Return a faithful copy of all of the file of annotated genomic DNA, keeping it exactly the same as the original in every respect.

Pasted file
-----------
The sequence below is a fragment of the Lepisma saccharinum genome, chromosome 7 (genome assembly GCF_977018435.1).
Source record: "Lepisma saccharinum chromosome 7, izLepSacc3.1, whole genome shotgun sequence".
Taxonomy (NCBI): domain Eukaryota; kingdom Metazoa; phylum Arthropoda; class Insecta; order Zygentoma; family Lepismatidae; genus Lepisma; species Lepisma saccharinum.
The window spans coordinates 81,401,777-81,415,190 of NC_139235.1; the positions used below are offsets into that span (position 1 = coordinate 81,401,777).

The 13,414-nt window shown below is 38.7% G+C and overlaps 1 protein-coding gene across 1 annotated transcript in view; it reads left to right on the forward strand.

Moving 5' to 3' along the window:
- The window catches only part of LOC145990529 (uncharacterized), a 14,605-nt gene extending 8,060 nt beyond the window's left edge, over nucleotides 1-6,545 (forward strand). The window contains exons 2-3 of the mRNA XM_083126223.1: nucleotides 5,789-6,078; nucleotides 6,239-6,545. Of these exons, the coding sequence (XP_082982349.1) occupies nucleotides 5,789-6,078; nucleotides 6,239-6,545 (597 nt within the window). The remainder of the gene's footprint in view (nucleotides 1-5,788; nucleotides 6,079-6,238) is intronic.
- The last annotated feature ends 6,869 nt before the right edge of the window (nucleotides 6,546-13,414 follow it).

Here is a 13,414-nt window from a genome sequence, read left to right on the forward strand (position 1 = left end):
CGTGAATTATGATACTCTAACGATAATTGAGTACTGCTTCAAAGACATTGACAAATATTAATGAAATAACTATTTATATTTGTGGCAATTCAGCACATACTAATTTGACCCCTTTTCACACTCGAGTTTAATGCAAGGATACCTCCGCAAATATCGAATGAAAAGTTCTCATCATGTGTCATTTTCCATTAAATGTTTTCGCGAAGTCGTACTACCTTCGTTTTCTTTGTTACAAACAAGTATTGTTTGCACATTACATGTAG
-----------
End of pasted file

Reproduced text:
The sequence below is a fragment of the Lepisma saccharinum genome, chromosome 7 (genome assembly GCF_977018435.1).
Source record: "Lepisma saccharinum chromosome 7, izLepSacc3.1, whole genome shotgun sequence".
Taxonomy (NCBI): domain Eukaryota; kingdom Metazoa; phylum Arthropoda; class Insecta; order Zygentoma; family Lepismatidae; genus Lepisma; species Lepisma saccharinum.
The window spans coordinates 81,401,777-81,415,190 of NC_139235.1; the positions used below are offsets into that span (position 1 = coordinate 81,401,777).

The 13,414-nt window shown below is 38.7% G+C and overlaps 1 protein-coding gene across 1 annotated transcript in view; it reads left to right on the forward strand.

Moving 5' to 3' along the window:
- The window catches only part of LOC145990529 (uncharacterized), a 14,605-nt gene extending 8,060 nt beyond the window's left edge, over nucleotides 1-6,545 (forward strand). The window contains exons 2-3 of the mRNA XM_083126223.1: nucleotides 5,789-6,078; nucleotides 6,239-6,545. Of these exons, the coding sequence (XP_082982349.1) occupies nucleotides 5,789-6,078; nucleotides 6,239-6,545 (597 nt within the window). The remainder of the gene's footprint in view (nucleotides 1-5,788; nucleotides 6,079-6,238) is intronic.
- The last annotated feature ends 6,869 nt before the right edge of the window (nucleotides 6,546-13,414 follow it).

Here is a 13,414-nt window from a genome sequence, read left to right on the forward strand (position 1 = left end):
CGTGAATTATGATACTCTAACGATAATTGAGTACTGCTTCAAAGACATTGACAAATATTAATGAAATAACTATTTATATTTGTGGCAATTCAGCACATACTAATTTGACCCCTTTTCACACTCGAGTTTAATGCAAGGATACCTCCGCAAATATCGAATGAAAAGTTCTCATCATGTGTCATTTTCCATTAAATGTTTTCGCGAAGTCGTACTACCTTCGTTTTCTTTGTTACAAACAAGTATTGTTTGCACATTACATGTAG